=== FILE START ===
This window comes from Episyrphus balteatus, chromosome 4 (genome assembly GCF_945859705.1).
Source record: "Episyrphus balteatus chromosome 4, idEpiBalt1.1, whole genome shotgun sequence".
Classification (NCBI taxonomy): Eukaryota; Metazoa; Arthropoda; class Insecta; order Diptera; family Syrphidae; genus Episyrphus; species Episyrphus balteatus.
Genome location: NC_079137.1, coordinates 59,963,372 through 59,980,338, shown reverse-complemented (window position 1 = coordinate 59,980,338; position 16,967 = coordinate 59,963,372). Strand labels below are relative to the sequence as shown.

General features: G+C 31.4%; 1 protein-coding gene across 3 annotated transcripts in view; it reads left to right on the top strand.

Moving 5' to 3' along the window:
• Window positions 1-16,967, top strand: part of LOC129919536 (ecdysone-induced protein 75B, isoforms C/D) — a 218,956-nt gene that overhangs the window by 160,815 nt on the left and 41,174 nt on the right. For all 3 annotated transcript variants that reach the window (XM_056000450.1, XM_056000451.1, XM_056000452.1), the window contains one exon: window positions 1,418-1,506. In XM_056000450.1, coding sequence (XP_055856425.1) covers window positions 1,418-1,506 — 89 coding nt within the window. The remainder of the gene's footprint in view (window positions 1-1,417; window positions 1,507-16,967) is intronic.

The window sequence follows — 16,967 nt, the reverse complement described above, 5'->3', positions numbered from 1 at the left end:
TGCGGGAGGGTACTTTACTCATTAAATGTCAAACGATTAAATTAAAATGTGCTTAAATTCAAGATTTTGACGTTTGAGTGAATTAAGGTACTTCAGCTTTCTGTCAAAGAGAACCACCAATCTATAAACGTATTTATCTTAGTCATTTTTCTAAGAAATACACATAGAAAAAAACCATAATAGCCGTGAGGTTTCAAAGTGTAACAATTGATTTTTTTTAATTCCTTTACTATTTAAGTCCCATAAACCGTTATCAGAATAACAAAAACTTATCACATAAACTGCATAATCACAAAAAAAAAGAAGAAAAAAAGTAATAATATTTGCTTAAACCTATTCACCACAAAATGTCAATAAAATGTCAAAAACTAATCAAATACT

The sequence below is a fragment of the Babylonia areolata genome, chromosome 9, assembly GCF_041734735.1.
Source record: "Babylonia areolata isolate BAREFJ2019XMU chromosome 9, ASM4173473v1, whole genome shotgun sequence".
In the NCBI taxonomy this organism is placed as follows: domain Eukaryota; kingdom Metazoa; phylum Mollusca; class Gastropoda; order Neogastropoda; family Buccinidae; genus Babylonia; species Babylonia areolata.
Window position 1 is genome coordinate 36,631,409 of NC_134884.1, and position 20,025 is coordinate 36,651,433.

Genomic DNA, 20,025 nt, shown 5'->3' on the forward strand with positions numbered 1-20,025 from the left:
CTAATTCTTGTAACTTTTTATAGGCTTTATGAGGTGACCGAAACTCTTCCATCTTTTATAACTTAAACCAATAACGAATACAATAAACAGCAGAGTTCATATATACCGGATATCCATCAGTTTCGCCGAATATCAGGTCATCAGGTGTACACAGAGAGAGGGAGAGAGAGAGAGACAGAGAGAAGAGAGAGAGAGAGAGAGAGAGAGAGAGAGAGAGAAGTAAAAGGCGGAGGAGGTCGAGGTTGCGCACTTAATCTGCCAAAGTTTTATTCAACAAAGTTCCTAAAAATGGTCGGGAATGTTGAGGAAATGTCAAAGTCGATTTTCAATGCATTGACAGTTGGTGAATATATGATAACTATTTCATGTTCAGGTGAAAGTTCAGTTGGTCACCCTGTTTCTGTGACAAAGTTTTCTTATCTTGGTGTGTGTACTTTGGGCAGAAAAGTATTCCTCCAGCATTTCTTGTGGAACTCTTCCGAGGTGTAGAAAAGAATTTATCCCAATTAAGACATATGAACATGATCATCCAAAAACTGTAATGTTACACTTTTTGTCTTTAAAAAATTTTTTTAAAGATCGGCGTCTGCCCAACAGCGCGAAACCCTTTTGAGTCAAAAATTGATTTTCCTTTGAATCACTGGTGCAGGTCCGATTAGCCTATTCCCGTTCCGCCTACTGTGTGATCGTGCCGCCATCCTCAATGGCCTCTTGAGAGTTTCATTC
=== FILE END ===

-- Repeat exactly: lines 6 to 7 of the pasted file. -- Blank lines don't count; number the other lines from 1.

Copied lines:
Moving 5' to 3' along the window:
• Window positions 1-16,967, top strand: part of LOC129919536 (ecdysone-induced protein 75B, isoforms C/D) — a 218,956-nt gene that overhangs the window by 160,815 nt on the left and 41,174 nt on the right. For all 3 annotated transcript variants that reach the window (XM_056000450.1, XM_056000451.1, XM_056000452.1), the window contains one exon: window positions 1,418-1,506. In XM_056000450.1, coding sequence (XP_055856425.1) covers window positions 1,418-1,506 — 89 coding nt within the window. The remainder of the gene's footprint in view (window positions 1-1,417; window positions 1,507-16,967) is intronic.